So I worked and worked and worked to try to figure out what he means. Here’s what I argued, which is what nobody remembers — at least, it seems like no one remembers. I argued that as hell-bound, God-belittling sinners, none of us deserves one good thing from God — not one. We don’t deserve one millisecond of good health or anything else.
Because of the cross — covering our sin and securing God’s everlasting favor for us as sinners — every single good thing that comes into our life as part of the blessings we will enjoy forever in God’s favor was purchased by the cross. Every painful thing that comes into our life that God turns for good was purchased by the cross. Therefore, the cross is the foundation and the central glory of grace and every moment of our lives. That’s my answer to the meaning of Galatians 6:14.
Here’s my suspicion about this irony that the main point of the sermon is swallowed up by the illustrations. I think that in God’s way of working through preaching — preaching solid, biblically faithful, carefully argued, clearly explained expositions of rich textual meaning — is that this exposition becomes the soil, the preaching soil, in which illustrations become credible and powerful in a lasting and substantial way.
It would be wrong (I’m trying to comfort myself now) to say in my low moments that because the stories in the sermon were remembered and the exegesis wasn’t, therefore the exegesis was peripheral. I think that is profoundly wrong, because I think if a pastor gives himself — after looking at this sermon and thinking, “Oh, it’s the stories that are remembered” — if he gives himself week in and week out to story, story, story, story and begins to marginalize and minimize exposition, those stories will lose their credibility. They will lose their power. There’s my answer to that apparent irony of that message.
Don’t Waste It
Here’s another irony. I preached that sermon in Memphis to thirty thousand or forty thousand? I don’t know how many eighteen- to twenty-five-year-olds there were. It was very difficult, frankly. The wind was blowing my notes off. I was preaching as a one-armed paper hanger. I was bothered by how many people were milling around, going to the bathroom. It was very distracting, but I did preach it to eighteen- to twenty-five-year-olds.
“More people in their fifties and sixties have thanked me for the book that resulted than twentysomethings have.”
I think more people in the succeeding fifteen years in their fifties and sixties have thanked me for the book that grew out of that sermon than the twentysomethings have. I think I can say with pretty serious confidence that more people in their fifties and sixties have thanked me for that book. It’s an irony because I wrote the book for college-aged people, hoping that the book would be given as a graduation gift, which I still think is what people should do with it.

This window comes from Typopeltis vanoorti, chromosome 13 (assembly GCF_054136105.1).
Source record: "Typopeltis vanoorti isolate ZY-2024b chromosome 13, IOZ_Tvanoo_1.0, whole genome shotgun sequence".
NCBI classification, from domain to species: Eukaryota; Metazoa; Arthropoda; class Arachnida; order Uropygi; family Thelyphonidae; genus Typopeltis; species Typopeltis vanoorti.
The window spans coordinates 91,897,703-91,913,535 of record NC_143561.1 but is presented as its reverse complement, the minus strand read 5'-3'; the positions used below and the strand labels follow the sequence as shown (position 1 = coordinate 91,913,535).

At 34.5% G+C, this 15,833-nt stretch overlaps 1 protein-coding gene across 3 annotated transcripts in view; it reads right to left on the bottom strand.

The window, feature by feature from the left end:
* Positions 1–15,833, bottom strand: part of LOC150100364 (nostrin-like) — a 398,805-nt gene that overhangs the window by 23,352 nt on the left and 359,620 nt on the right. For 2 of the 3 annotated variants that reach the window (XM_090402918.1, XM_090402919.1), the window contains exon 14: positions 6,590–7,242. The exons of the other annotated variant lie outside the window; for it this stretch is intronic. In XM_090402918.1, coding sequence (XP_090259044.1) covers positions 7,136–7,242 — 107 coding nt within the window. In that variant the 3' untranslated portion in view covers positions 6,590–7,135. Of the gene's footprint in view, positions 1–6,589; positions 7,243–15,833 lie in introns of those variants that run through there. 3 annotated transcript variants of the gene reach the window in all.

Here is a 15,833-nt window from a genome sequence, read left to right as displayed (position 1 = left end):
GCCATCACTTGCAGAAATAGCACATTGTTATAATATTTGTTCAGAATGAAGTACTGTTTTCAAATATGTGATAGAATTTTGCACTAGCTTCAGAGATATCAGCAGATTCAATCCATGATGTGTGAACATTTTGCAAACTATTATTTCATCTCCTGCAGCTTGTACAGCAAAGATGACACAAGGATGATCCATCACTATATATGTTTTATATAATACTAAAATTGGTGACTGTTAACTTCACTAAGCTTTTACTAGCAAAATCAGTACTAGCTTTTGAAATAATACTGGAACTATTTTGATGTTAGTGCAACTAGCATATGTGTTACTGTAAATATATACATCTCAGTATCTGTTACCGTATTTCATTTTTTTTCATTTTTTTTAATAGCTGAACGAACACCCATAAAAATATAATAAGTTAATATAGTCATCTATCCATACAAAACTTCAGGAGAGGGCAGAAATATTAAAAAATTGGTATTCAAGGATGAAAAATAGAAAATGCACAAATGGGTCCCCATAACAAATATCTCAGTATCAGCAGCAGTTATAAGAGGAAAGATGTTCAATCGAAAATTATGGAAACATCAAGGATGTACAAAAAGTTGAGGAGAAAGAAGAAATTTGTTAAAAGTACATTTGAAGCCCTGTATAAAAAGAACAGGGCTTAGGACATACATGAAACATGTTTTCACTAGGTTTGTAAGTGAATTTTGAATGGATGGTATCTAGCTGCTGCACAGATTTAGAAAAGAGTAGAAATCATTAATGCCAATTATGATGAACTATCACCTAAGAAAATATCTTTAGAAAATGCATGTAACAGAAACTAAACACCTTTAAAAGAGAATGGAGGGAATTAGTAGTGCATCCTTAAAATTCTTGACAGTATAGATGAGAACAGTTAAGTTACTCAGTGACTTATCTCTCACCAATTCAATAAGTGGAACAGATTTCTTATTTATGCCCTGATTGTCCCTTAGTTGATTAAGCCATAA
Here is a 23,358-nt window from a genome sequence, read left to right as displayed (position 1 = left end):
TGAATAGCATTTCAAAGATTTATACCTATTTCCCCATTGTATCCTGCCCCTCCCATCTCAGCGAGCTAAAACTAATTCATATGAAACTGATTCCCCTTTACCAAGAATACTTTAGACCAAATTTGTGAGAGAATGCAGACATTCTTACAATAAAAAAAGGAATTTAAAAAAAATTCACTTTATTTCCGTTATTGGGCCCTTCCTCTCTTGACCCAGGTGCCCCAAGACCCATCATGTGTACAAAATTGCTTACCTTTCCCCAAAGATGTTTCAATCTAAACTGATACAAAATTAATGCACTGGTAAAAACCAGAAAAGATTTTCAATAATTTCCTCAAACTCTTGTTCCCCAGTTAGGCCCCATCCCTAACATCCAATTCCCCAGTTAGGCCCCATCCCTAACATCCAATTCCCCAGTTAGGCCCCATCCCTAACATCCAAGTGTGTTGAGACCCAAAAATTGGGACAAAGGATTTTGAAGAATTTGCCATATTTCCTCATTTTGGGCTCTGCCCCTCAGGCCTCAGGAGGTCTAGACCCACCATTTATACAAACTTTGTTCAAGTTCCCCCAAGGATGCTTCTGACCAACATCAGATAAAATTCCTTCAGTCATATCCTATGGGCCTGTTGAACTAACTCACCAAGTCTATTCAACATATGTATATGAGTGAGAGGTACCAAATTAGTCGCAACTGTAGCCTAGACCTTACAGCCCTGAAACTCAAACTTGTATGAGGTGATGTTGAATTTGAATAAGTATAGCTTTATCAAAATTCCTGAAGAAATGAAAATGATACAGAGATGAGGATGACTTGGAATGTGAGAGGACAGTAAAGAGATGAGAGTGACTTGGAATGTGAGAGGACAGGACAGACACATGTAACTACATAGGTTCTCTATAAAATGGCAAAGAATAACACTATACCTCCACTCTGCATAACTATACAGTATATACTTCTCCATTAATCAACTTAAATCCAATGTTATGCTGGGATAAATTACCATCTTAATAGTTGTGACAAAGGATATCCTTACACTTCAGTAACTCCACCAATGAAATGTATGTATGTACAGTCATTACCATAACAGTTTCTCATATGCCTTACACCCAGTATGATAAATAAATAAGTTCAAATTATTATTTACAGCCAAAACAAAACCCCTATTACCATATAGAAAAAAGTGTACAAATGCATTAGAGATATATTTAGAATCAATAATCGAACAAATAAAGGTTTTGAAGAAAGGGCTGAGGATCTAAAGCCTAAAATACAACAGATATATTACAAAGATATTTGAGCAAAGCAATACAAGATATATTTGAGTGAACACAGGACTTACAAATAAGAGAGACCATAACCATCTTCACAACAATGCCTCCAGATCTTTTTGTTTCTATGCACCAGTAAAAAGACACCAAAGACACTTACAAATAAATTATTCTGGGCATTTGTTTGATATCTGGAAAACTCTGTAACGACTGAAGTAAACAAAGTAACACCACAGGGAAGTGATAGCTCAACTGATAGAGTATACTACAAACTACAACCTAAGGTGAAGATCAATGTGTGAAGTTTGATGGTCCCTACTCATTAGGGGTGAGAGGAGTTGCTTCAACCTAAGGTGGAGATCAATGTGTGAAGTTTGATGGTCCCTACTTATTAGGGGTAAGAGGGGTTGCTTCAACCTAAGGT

I think that irony is that the illustration that most people remembered was the contrast between two pairs of people. The first pair were two eighty-somethings — Ruby Eliason and Laura Edwards, a nurse and a doctor — who had spent their lives serving the poor in Africa in the name of Jesus. One of them had been single all her life. One of them was married but a widow by then. In their eighties, they were still serving. They’re driving a car, and their car’s brakes give out. They fly over a cliff in Cameroon and both of them go into heaven and meet Jesus in their eighties after a lifetime of serving the poor.
Then the other couple was whatever their names were. You mentioned them. I can’t remember their names. These fifty-somethings who took their early retirement, moved to Punta Gorda, Florida — which means, by the way, “Fat Point” — and they devoted themselves to collecting shells and playing softball and riding their thirty-foot yacht.
I asked those thirty thousand young people, “Okay, was the death of these two servants of Christ entering heaven in their eighties through a car crash a tragedy? Was that a waste?” They shouted out, “No!”
“What is a tragedy? I’ll tell you what a tragedy is. Two healthy fifty-somethings wasting their lives collecting shells. That’s a tragedy.” That’s a sentence that everybody remembers — shell collecting. “Look, Jesus, here’s my shell collection that I gathered for you in the last twenty years of my God-given life not to be wasted on your account.”
I suppose it’s not so ironic that the book not only confronts young people with the plea “Don’t get sucked into the so-called American dream!” but also shakes fifty-somethings who were just about to step into it. They were just about to spend the last twenty or thirty years of their lives dinking around. That message shakes them free from their comfort trance and catapults them, hundreds of them, into something way more significant than collecting shells.
How does the book fit into the overall Piper corpus? I suppose one way to say it would be that virtually everything I write aims to help people not waste their lives. But this one, this book, more than any other, cuts to the chase, puts the finger on the chest, and says, “Don’t do that. Don’t waste your life.”